DOTHAN, Ala. (WTVY) – Whether you’re on stage performing or sitting in the audience, the loss of entertainment is something we’ve missed during the pandemic.
While local performing arts directors are feeling the effects of the pandemic, there are signs the industry is recovering.
“Starting in 2021, we’re beginning to see events come back to us. We’re very excited over that,” said Marshall Perry, Performing Arts Director at the Dothan Civic Center and Opera House.
The center had 260 contracted days full of events last year. Many of those were canceled due to Covid 19. Perry says the center has been able to keep its’ employees, but they had to make adjustments.
“For example, some of our production team that we have that runs the shows here at the Opera House, they’ve shifted over into working with the commission meetings and helping to live-stream those,” Perry said.
It’s not just the Civic Center who seen the effects. Ann Cotton with the Cultural Arts Center says the center was behind by $15,000 in its last fiscal year, which ended in September.
“In order to meet social distance requirements and seat everybody, instead of a 300 seat auditorium, we have a 70-seat auditorium. Instead of a 150-seat banquet hall, you have a 40-seat. And that is more than half and that’s lost revenue for those tenants,” Cotton, the Executive Director, said.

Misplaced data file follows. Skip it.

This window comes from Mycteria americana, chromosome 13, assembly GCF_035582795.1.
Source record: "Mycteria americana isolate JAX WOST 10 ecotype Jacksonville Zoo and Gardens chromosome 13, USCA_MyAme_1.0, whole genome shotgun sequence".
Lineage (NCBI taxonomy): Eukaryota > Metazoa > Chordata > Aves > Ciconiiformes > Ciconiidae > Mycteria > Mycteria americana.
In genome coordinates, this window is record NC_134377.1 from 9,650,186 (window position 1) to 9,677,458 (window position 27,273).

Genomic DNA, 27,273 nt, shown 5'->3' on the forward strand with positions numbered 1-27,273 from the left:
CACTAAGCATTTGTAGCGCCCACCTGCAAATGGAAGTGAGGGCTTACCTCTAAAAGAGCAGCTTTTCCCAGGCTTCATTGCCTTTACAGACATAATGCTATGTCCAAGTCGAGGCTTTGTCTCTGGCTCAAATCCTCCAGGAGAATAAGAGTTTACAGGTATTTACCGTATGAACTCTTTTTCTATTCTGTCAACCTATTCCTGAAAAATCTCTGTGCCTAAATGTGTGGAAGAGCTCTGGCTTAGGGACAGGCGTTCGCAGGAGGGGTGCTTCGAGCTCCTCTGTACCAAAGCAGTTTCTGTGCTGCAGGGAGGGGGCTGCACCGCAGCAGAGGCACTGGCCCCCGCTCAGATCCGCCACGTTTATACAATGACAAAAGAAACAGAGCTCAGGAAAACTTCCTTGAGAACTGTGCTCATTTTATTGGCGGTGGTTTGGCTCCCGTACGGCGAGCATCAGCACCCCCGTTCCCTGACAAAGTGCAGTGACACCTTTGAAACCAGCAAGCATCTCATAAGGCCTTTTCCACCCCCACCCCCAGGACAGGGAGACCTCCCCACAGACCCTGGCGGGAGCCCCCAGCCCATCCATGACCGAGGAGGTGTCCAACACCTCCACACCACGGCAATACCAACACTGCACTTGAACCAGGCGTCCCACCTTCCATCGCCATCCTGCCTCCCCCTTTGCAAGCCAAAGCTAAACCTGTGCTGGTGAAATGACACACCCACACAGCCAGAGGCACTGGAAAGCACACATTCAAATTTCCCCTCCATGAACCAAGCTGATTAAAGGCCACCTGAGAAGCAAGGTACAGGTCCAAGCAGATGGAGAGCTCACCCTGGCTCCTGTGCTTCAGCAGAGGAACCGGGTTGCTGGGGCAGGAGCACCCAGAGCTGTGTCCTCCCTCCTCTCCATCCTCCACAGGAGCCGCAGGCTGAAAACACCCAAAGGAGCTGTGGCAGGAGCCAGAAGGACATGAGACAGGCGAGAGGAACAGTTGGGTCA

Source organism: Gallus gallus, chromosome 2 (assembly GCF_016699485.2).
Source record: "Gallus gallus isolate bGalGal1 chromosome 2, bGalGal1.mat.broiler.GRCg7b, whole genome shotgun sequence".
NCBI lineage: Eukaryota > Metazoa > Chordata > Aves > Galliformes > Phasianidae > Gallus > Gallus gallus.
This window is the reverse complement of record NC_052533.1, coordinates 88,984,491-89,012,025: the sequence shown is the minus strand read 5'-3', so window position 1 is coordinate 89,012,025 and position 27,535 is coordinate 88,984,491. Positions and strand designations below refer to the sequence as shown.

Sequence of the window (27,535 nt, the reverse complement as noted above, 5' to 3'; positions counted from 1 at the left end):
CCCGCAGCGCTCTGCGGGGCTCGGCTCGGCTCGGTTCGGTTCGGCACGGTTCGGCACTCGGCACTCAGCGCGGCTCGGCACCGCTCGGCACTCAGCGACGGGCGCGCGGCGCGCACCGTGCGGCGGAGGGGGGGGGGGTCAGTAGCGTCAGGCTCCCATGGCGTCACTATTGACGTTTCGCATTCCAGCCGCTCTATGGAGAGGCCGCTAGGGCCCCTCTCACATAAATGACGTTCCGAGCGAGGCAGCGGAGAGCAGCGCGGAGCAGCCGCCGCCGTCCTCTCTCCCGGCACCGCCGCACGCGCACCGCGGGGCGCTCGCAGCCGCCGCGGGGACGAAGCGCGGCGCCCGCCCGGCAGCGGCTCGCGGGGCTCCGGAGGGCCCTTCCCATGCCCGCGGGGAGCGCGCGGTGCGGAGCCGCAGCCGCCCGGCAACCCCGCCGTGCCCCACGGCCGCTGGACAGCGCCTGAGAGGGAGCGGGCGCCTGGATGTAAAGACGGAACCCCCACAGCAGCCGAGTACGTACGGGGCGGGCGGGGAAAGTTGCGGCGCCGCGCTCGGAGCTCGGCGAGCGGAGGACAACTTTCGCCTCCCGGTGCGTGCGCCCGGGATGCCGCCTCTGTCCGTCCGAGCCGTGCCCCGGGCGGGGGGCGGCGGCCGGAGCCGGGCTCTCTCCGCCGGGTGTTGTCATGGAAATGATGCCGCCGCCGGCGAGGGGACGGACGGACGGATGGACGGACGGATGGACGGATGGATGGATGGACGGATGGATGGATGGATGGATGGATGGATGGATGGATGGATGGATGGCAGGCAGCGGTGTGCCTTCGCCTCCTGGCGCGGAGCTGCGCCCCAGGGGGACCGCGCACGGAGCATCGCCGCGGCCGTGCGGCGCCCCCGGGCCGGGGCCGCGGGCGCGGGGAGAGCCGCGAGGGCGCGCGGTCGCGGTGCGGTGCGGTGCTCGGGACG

Cotton said the costs of cleaning supplies are also making an impact, added in with the normal bills.
“Things don’t stop running in your building, you can’t just shut off utilities. They have to run. You can’t not pay your insurance to cover a fire or some other damage. You can’t not cut the grass or keep the shrubbery clean and do the janitorial service,” Cotton said.
Cotton said donors are very important to the Center and that every small amount helps. She said her vendors and artists are finding ways to get through the pandemic.
“So we’re creative, and we’re going to make the most of what we do have, the opportunities that we have and things that cross so that we can show to you and provide shows for you,” Cotton said.
Meanwhile, Perry said that the infrequent use of the Opera House has cut some of the costs of maintenance.
“We’re not having to do a lot of repairs or changes to the building other than having to clean a great deal and making sure that everything is kept safe,” Perry said.
Concerts and shows are planned at each venue in the coming months, which both directors they say will generate some much-needed funding.
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